Sunday, August 04, 2002

on 8/4/02 6:02 AM, Nan wrote:

> "In fact, it's safe to say that we've become a nation bound by the
> familiar. Which is one of the reasons chains do so well here and mom and
> pop stores are being inched out."
> This is so true! I have been trying to put my finger on this for a while,
> but you said it. ...

Well, thanks, but, actually, I didn't say it. That blog entry was quoted from the GET PUBLISHED! e-newsletter put together by Penny Sansevieri. My reaction was pretty much the same as yours, however, which is why I posted it here.

The thing is, being "bound by the familiar" is not necessarily a bad thing. The familiar is comfortable and reassuring. The problem is that what's familiar to one of us shouldn't be what's familiar to all.

Leslie and I avoid chains (particularly food-wise) as much as possible, yet we are "bound by the familiar." When we get our weekly dose of BBQ, we stay away from Tony Roma's and head to a little, local, very unique place called The Cats. At The Cats they've got fresh meat on an open fire, live blues, a well-stocked bar, and they great me by name when I walk in the door.

When we go for a weekend brunch, there's no way you'll get us into a Denny's. Instead we head to the Los Gatos Cafe, with omelets as big as your head, the best home-made herbed-potatoes, and when we miss a week, the next week they ask if we were sick or if we managed to get out of town for the weekend.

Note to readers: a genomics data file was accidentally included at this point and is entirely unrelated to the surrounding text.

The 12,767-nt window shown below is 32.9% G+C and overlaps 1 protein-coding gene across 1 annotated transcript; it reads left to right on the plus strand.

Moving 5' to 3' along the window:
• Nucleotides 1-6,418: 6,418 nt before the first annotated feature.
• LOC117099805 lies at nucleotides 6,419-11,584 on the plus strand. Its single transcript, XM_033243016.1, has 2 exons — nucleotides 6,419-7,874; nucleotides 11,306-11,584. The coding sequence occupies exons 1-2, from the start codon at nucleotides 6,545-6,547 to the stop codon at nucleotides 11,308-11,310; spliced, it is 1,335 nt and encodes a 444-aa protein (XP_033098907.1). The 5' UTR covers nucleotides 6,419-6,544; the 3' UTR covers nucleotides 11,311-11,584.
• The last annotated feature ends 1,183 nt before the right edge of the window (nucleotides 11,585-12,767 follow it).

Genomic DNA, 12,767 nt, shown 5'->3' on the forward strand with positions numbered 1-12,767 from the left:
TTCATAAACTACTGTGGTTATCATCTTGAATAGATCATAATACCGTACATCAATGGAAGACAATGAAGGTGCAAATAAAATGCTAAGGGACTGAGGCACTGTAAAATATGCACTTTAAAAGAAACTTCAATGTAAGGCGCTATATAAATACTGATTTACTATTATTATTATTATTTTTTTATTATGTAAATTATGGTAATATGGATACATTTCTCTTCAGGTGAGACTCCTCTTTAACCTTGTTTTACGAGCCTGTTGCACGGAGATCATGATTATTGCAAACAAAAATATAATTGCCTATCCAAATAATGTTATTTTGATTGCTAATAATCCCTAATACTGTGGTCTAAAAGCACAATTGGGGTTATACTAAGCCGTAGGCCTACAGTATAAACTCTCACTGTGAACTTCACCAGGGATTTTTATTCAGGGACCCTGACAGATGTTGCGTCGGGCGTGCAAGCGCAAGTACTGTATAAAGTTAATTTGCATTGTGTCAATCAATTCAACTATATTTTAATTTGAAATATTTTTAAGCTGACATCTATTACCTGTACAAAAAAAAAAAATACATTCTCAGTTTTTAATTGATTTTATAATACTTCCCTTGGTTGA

Having our "regular spots" where we're well known to the staff is a wonderful comfort, and very familiar. We also get better food and better service than we'd find in any chain restaurant.

When we head out of town for a getaway, we seek out local flavor as much as possible. Why eat chain food on vacation? I can get Red Lobster or Chevy's without paying for a hotel and airfare. When I visit a new city, I want to experience that city.

The trouble, I suppose, is that the public commons is no longer that little park where we all go for our evening walk; it's the television set. Our neighborhoods no longer each have their own general stores where we can get the word-of-mouth on what's new locally; economic forces and our growing fear of being in outside in public have forced us into shopping malls, where the higher rents keep Mom & Pop operations out.

But as much as the quest for the familiar sends us to these national brands that we can find anywhere in America (or the world, for that matter), there's still a strong desire in each of us to return to the local community commons. Witness MCI's "The Neighborhood" or AT&T telling us to "get an mLife." Major breweries are coming out with beers pretending to be micro-brews.

That mass-produced warm, cuddly feeling of community can only go so far, however. Maybe it will re-kindle our need for the local in a way that will allow us to leave the mall, if we all hold hands and walk through the double automatic doors together.

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